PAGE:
Increased severance tax revenue may go toward TABOR refunds
DENVER — The Colorado Municipal League is concerned over what Gov. John Hickenlooper wants to do with severance tax revenue this year.
In a letter to the Legislature’s Joint Budget Committee earlier this month, the governor’s office asked lawmakers to take some of the money out of expected severance tax revenue to protect other parts of the budget from additional funding they might not otherwise get because of constitutionally required taxpayer refunds.
The taxes, which come from production of such minerals as oil and natural gas, go to fund a wide variety of things, not the least of which come back to counties and municipalities as direct payments to offset production impacts.
But because the governor’s Office of State Planning and Budgeting is expecting Colorado to collect more overall tax revenue than allowed under the Taxpayers Bill of Rights, and because severance taxes are coming in at a higher rate than expected, Hickenlooper wants to pull some of it out because not doing so would have an adverse impact on other necessities, such as schools and health care.
“State severance taxes, which are collected outside of the general fund, are growing fast ... so in the current year, severance taxes are disproportionately increasing and thus contribute to a refund in the general fund,” Henry Sobanet, director of the governor’s budget office, wrote to the budget committee earlier this month. “We believe it is prudent to account for the potential of a TABOR refund in the current year and adopt a change to the current formula for distribution of severance taxes.”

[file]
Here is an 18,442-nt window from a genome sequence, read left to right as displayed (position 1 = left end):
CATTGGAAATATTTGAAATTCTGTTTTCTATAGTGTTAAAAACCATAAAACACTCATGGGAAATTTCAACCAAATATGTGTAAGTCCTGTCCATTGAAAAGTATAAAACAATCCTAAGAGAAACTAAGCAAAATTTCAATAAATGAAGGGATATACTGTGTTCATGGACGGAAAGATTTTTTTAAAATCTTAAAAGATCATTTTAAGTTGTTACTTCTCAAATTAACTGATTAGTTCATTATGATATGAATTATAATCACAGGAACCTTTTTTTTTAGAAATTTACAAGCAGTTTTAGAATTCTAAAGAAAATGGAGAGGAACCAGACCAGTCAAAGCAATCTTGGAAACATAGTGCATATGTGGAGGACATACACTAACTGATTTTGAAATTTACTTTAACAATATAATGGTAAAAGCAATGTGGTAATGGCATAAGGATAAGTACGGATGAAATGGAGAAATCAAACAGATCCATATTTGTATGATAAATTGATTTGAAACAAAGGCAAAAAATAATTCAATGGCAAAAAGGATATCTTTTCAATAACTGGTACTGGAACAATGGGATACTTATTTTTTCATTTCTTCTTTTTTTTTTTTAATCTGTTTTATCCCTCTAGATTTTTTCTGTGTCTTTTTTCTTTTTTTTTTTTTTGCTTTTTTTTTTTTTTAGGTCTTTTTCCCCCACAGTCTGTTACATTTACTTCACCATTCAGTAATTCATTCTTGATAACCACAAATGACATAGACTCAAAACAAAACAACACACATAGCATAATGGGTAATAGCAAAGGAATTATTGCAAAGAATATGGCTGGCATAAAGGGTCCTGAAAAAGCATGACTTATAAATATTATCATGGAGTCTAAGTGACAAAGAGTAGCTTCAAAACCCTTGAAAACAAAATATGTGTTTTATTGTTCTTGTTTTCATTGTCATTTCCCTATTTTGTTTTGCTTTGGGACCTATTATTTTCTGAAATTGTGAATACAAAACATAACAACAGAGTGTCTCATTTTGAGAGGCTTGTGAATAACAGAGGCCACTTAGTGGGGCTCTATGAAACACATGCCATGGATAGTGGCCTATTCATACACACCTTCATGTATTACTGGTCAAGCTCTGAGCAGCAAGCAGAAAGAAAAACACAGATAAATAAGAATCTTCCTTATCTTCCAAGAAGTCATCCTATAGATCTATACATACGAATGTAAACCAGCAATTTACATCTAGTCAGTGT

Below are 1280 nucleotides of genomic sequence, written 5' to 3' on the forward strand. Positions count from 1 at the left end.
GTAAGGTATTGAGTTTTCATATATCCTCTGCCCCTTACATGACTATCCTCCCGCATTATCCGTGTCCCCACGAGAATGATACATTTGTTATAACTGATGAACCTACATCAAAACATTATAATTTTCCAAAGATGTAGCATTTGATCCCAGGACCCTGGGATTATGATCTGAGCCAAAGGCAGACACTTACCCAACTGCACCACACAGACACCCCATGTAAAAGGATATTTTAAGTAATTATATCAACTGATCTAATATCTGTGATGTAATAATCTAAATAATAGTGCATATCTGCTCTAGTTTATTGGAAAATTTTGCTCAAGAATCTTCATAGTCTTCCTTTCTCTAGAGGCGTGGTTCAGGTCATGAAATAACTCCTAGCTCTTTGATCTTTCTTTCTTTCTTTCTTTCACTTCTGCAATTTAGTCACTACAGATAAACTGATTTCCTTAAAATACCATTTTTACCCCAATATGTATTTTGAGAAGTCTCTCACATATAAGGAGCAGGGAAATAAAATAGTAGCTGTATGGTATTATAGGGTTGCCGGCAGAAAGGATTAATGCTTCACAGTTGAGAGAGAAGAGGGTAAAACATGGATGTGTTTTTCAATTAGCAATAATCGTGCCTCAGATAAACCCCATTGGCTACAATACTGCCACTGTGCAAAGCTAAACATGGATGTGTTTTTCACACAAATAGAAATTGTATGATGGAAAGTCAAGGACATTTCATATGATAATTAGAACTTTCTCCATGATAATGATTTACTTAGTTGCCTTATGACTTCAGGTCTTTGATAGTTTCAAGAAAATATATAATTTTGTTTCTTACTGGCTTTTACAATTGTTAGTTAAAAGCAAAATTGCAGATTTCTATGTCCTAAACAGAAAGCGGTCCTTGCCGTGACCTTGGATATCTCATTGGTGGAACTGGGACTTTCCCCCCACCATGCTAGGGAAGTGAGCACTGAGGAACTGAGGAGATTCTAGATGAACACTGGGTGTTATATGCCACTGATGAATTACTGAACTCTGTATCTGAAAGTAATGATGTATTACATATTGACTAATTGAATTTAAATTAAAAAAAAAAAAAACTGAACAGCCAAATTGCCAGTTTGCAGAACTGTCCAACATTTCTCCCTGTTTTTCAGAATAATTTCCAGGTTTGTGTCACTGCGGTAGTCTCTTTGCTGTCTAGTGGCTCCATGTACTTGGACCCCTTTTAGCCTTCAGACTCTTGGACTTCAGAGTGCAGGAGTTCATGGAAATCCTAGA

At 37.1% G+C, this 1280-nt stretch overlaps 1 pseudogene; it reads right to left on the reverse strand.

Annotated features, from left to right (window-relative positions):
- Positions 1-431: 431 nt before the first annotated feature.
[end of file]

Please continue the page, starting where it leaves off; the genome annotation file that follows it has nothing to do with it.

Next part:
Sobanet’s office is projecting that severance tax revenue will increase by about 30 percent this year, while legislative economists think it only will be up 19 percent.
Regardless, the amount collected could be as high as $47 million, which Sobanet wants the JBC to take out of the severance tax disbursement mix. He’s also asking the Joint Budget Committee to do something similar with projected recreational marijuana tax revenue, but only to the tune of roughly $27.7 million.
The Colorado Municipal League, however, wants to make sure that shift of severance tax revenue does not take away from current or future direct disbursements to communities.
Under current law, all severance taxes collected by the state are divided evenly between the Colorado Department of Natural Resources and the Colorado Department of Local Affairs.
The Department of Natural Resources uses the money to support parks and wildlife. The Department of Local Affairs disburses the bulk of it in the form of local government grants for such things as water projects or any other projects addressing impacts from mineral development.
Thirty percent of that local affairs money, however, is directly paid to cities and counties to use as they like.
Kevin Bommer, the municipal league deputy director, said his group understands the budget constraints the Legislature is facing, but added that it isn’t fair to make local communities cover that expense.
“CML will not oppose any legislation implementing the request outlined by OSPB, as long as direct distribution is protected and diverted dollars are restored,” Bommer said in a letter to legislative budget writers last week. “We believe this is fair and allows the state to balance the current budget.”
Rep. Bob Rankin, R-Glenwood Springs and a new member of the Joint Budget Committee, said he opposes what the governor’s office has suggested, but said it’s still possible a bill could be introduced to do it.
To date, that hasn’t happened.
“I oppose that, so it won’t be a JBC bill,” Rankin said.
Sobanet said none of the additional severance tax money has been earmarked for anything. But Rankin said next year’s revenue is projected to be below normal by as much as 50 percent because of the drop in gas prices, and that this year’s surplus could be used to help offset that.
House Speaker Dickey Lee Hullinghorst, D-Boulder, said she thinks the idea is worth discussing, but added that a larger discussion over severance taxes needs to be started.
“I want to make sure that those communities don’t suffer if we take funds from what they’re counting on,” she said. “On the other hand, I think it’s worth looking at. What we really need to do is take a good look at the severance tax, and whether it’s effective enough. We have the lowest severance tax rate among the Rocky Mountain states by far.”